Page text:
• Compiler and server runtime performance. For example better metadata format that allows partial deserialization which would reduce compiler running time and server startup time.
  • More .NET coverage, including client-side support for collection interfaces like IDictionary and better translation of type checks and conversions of value types.

Feedback and questions are welcome at the WebSharper forums and issue reports on GitHub.

Happy coding!

By András Jankó on Wednesday, December 7, 2016 — 0 comments

Distributed web applications in F# with WebSharperCore team

This article is part of F# Advent 2016

Introduction

Often some functionality of a web application is split between the server and client layers. For example you want a separate component on the page which needs server interaction and package it to reuse in multiple projects. Sometimes you need to talk to the server to be which is hosting the current application, sometimes another one that hosts a service for multiple web applications.

We will look at the tools that WebSharper provides to achieve all this and some more using only F#.

There is just a fresh release of WebSharper 4 beta out which contains fixes for these features, be sure to grab Zafir beta-5 packages from NuGet or get the Visual Studio installer for project templates here. For a short introduction, read The road to WebSharper 4.

WebSharper remoting

We will go into a couple new features of WebSharper 4 beta later, but start with a long-time basis of WebSharper: RPCs. Just having a Remote annotated method exposes it to be callable from client-side code which is translated to JavaScript:

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[<Remote>] // runs on the server
let GetData key = async { return DataStore.[key] } 

[<JavaScript>] // runs in the browser
let DataView key =
	async { 
		let! data = GetData key // calls server asynchronously
		return div [ text data ] // creates the view when response has arrived
	} |> Doc.Async // converts to an `Async<Doc>` to `Doc` value that can be embedded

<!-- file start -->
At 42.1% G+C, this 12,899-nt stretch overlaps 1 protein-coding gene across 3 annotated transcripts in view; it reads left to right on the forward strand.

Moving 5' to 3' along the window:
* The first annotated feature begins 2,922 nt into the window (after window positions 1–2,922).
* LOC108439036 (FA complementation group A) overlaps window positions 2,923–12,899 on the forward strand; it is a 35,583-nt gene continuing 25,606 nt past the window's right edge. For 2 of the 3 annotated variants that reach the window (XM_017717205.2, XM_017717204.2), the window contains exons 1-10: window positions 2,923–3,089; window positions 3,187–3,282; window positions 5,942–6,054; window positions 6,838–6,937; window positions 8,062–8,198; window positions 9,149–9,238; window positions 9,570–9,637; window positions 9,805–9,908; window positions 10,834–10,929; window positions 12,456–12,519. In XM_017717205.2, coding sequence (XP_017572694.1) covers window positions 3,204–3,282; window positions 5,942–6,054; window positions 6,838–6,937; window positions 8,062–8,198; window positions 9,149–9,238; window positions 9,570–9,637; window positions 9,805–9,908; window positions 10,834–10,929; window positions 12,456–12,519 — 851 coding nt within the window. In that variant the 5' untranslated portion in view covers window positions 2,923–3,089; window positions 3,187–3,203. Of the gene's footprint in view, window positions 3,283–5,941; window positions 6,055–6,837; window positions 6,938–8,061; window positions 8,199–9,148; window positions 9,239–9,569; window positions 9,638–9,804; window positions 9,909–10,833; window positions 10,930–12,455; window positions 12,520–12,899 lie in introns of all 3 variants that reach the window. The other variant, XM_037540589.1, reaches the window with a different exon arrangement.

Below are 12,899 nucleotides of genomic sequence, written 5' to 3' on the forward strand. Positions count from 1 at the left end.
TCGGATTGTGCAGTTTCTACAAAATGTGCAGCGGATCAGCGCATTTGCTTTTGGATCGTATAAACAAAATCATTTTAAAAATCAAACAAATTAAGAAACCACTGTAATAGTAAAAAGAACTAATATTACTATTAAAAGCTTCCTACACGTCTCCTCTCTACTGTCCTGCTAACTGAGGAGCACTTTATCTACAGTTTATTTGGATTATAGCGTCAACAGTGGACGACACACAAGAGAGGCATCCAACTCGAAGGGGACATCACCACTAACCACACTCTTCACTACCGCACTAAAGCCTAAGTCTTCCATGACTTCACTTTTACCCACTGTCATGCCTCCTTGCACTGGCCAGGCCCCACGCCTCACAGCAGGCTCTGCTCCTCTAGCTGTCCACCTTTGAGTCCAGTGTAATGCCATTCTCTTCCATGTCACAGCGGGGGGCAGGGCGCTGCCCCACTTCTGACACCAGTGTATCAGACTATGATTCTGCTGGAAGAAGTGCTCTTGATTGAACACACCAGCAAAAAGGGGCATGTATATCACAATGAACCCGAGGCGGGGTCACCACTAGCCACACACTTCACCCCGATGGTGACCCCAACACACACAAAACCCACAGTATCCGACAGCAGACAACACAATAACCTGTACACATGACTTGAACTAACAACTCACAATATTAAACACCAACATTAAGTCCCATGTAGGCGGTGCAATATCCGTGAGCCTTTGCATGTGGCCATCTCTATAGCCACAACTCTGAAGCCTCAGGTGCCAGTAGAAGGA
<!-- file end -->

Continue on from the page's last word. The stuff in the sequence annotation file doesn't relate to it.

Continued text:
// on a page and displays content as soon as it is available

This is transparent and lightweigth way of communicating with the server, no larger state is sent back to the server, only what you explicitly pass and a user session cookie.

Let's take a look at what is happening here behind our backs:

  • The client-side gets constructs an instance of a "RemotingProvider" object. By default it is the AjaxRemotingProvider defined in WebSharper.
  • The Async method of the RemotingProvider is called with with the RPC method handle (auto-generated) and arguments. There are separate functions for calling Rpcs that return an async a Task and unit, but all use a method AsyncBase for common logic. The method handle is something like MyApp:MyApp.Server.GetData:-1287498065, containing the assembly name, full path of method and a hash of the method's signature.
  • The default implementation of AsyncBase sends a XMLHttpRequest to the client with the JSON-serialized form of the arguments.
  • Server handles the request: looks up the method based on the handle, deserializes the arguments to .NET values and executes the method.
  • Server serializes result based on metadata information which tells how they are represented in the JavaScript translation, and sends this back in the response.
  • Client deserializes JSON response into objects and applies prototypes.
  • Async continuation is called, or in case of a server error, the Error value will be propagated as in the async workflow.

So calling a remote is not a safe operation as it can throw an exception, but we can catch it:

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	async {  
		try 
			let! data = GetData key 
			return div [ text data ]  
		with e ->
			Console.Log("GetData error:", e)
			return div [ text "Error" ]
	} |> Doc.Async

But it is a not a nice functional approach to rely on exceptions. There is a way to catch the error around every RPC call automatically.

Customizing the client request

We can inherit from the default AjaxRemotingProvider and override the AsyncBase member which is has the common logic to handle calling RPC methods :

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[<JavaScript>]
type SafeRemotingProvider() =
    inherit Remoting.AjaxRemotingProvider()

	override this.AsyncBase(handle, data) =
        async.TryWith(base.AsyncBase(handle, data), 
            fun e -> 
                Console.Log("Remoting exception", handle, e)